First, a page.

I would put the a micro bubble separator on the secondary as drawn. It is important that the circulators are "pumping away" from the expansion tank. In the drawing all of them are. I like that the expansion tank is closest to the circulator that is doing the most work and generating the greatest pressure differential.
    The exact location of pump B is not critical. It is better to have a straight pipe on the intake side.
    Carl
    This post was edited by an admin on March 18, 2014 11:02 PM.
  • Gordan Gordan @ 7:55 AM
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    Venting

    That dip in the vent where it passes under a beam is problematic. Condensate will pool in it and (partially) block the vent. If the dark (insulated?) pipe going down from the dip is a condensate drain, it needs to be trapped or combustion gases could escape that way. Either way, the manual probably has language in it about exhaust pitch etc. that this would not conform to.

    Can you mount the boiler a couple of inches lower, so the exhaust clears the beam without dipping?
    This post was edited by an admin on March 25, 2014 7:57 AM.
  • knotgrumpy knotgrumpy @ 8:05 PM
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    Optical Illusion?

    Hi Gordan -
    I think it is an optical illusion that makes it look like there is a dip in that section. 
    Mark
  • Gordan Gordan @ 10:27 AM
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    Ah...

    Yeah, I can see how it could be. I was wondering about that since it looked like it should have cleared anyway. Thanks, Mark!
  • SBSKK SBSKK @ 8:46 AM
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    Thanks for looking

    I made sure that there is the minimum of 1/4" per foot of slope back to the boiler, including the elbows. the picture was taken from the floor, the ceiling is 13' high. I thank everybody for their input, I will update as the project progresses,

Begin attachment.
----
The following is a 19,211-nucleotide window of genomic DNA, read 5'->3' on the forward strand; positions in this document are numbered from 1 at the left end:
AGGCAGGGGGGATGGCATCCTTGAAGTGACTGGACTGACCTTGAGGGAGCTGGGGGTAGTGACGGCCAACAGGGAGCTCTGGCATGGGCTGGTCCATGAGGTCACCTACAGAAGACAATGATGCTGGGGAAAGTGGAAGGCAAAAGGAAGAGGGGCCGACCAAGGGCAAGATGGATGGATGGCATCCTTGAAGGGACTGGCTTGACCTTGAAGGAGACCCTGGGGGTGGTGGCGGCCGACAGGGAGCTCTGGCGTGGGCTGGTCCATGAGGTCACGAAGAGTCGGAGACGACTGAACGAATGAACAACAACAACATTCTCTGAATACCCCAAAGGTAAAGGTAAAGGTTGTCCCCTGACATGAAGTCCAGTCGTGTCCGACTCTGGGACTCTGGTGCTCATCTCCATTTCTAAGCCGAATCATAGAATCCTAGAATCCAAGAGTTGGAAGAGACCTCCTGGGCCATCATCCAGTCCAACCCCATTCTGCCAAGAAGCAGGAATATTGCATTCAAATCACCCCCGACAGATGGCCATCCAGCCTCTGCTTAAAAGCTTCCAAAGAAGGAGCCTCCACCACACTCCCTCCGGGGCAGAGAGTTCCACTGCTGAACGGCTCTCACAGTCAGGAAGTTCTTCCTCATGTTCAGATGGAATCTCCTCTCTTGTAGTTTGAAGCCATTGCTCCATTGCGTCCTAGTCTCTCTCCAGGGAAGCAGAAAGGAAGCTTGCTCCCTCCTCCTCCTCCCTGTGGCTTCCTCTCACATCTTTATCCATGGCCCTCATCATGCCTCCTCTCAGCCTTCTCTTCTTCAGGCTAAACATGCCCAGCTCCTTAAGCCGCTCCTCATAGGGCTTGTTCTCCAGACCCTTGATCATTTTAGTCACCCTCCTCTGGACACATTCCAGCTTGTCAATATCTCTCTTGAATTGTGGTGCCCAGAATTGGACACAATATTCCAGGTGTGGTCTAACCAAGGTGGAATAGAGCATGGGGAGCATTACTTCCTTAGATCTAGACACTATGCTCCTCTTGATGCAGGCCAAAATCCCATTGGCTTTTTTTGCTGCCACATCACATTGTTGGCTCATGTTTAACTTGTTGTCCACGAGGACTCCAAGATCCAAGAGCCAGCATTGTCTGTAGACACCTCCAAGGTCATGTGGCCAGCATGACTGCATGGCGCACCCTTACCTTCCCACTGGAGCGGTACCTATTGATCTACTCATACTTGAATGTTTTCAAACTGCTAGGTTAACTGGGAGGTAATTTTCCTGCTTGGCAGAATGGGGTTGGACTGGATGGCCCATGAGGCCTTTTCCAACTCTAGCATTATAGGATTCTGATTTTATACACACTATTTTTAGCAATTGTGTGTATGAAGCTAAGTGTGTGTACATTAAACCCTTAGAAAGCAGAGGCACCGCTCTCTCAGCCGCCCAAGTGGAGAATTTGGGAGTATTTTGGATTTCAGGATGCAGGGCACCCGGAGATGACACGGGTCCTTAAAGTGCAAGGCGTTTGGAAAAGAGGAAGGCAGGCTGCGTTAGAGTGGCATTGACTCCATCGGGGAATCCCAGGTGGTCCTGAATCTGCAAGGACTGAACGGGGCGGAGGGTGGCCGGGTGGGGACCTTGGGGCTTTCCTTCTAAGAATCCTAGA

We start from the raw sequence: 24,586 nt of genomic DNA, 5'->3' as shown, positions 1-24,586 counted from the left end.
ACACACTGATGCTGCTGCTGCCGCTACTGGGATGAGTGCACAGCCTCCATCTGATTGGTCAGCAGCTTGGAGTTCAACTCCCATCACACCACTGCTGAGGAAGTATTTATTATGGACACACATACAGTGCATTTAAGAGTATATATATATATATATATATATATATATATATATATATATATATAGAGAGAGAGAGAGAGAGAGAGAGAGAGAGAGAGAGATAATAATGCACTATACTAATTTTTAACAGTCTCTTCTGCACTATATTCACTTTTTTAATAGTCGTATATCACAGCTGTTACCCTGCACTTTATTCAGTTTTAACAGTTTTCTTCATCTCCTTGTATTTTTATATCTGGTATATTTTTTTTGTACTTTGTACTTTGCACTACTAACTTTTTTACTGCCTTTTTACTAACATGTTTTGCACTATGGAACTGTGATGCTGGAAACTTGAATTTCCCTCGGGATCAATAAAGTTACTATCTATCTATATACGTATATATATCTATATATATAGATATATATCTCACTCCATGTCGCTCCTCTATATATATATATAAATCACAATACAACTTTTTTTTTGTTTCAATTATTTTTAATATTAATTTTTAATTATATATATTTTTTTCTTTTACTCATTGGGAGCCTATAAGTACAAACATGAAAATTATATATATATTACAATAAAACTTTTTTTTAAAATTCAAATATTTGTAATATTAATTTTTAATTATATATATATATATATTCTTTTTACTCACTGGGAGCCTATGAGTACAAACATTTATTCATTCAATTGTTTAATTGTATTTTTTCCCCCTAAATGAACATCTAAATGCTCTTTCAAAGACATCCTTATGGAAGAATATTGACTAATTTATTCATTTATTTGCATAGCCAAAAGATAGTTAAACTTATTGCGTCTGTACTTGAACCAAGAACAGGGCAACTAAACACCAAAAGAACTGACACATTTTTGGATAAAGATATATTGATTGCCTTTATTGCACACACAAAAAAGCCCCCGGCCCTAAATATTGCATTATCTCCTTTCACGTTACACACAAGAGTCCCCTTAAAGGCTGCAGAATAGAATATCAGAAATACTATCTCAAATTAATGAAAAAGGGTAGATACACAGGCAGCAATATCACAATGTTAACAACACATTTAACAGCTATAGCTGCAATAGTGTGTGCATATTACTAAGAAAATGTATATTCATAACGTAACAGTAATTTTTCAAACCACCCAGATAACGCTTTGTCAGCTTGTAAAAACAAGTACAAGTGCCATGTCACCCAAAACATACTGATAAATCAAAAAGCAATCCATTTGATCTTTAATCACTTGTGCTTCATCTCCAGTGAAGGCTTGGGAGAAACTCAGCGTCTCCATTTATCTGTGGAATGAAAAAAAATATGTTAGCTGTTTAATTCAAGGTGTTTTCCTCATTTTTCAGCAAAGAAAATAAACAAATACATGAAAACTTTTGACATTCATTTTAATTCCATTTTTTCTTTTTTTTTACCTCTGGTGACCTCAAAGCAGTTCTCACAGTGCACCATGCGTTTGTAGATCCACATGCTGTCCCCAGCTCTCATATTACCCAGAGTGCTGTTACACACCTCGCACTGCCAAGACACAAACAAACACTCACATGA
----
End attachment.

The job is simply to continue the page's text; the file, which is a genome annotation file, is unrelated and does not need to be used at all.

Kirk    
  • SBSKK SBSKK @ 9:42 PM
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    Update

     Update: it is been up and running since 4/7.  All  instructions in the IO manual were followed.  A permit was  pulled, so it is going to be inspected so if there are any obvious problems hopefully someone will point them out. We have had a few nights of 10f and it is seems to be operating properly and keeping the home comfortable. The firing rate for this NTI 110 model is 1625 to 7000. Upon a call for CH it fire up to 7000 with the  at the boiler maxing out around 16Dt, as it runs, the  will come down to around 10Dt on the primary and the boiler  will modulate down to 3000 to 4000 with 1 of 4 zones calling. As additional zones call it will crank back up to 7000. The gauges I placed in the secondary indicate a  ranging from 23Dt at first fire down about to 15Dt  as the loops warm up. The CH setpoint I'm using for high mass in concrete is 135f  
    DHW: Zman’s observation that the heat exchangers are not very robust is verified as true.  On a DHW call, max  at the boiler is about 13®and quickly narrows to around 5® forcing the boiler to modulate down to around 2500. I have the aquastat set to 115 and when calls for DHW it only runs for about 15 minutes. (set point 150f) Temps taken directly at the Amtrol inlet& outlet indicate a 16Dt . The up side of this is with 80 gallons of 115f water it can handle everything this dwelling can throw at it with 3 adults using 2 kitchens, 3 baths & 2 laundry’s. Since it is stainless, it can’t rust and start leaking (can it?), it must have been assembled other than on a Friday afternoon.  It will hold temp very well as it doesn’t seem to call unless there is usage demand. I installed a recirculation loop (at great pain) controlled by a motion sensor  and timer (Insteon ® home automation stuff) that is working like a champ.  I will plan on replacing the indirect as soon knock off a few other things on the to do list.